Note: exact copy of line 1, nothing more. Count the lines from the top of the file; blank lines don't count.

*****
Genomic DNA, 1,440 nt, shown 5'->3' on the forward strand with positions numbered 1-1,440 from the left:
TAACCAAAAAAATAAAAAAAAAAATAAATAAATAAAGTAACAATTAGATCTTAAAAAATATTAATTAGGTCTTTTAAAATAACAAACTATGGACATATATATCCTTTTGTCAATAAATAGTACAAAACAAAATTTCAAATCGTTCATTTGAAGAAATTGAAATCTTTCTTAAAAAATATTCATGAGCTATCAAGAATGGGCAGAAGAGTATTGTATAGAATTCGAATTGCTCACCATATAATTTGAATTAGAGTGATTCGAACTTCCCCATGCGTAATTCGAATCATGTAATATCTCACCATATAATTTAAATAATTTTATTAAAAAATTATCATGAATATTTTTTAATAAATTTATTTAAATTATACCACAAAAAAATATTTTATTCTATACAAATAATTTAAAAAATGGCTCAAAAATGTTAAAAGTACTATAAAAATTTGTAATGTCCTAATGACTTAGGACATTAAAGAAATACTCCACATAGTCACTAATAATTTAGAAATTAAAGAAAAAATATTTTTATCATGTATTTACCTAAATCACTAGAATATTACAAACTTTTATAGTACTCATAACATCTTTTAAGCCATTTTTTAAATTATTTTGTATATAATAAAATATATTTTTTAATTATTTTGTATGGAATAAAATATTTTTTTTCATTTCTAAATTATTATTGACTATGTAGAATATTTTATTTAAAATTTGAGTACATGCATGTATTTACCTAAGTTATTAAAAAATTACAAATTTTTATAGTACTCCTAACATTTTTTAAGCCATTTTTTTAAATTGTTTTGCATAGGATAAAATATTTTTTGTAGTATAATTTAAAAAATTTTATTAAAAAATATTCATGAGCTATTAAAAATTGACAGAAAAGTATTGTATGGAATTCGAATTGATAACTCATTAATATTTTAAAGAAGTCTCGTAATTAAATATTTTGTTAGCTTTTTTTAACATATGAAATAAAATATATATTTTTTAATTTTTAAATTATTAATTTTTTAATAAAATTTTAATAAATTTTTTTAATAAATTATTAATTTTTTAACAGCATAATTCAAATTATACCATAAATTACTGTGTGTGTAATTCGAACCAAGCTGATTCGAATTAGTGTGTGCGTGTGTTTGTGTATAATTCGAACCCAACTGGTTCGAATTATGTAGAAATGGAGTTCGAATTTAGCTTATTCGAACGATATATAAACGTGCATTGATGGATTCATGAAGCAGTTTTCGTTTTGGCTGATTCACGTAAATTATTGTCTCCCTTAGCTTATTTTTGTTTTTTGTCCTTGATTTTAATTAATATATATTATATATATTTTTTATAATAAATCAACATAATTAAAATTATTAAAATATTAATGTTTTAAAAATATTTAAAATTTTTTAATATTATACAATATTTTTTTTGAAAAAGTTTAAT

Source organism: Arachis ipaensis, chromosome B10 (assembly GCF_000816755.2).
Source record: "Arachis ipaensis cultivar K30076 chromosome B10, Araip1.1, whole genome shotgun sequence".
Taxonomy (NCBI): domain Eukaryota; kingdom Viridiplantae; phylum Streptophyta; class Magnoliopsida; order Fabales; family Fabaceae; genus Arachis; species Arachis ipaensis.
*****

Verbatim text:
Genomic DNA, 1,440 nt, shown 5'->3' on the forward strand with positions numbered 1-1,440 from the left: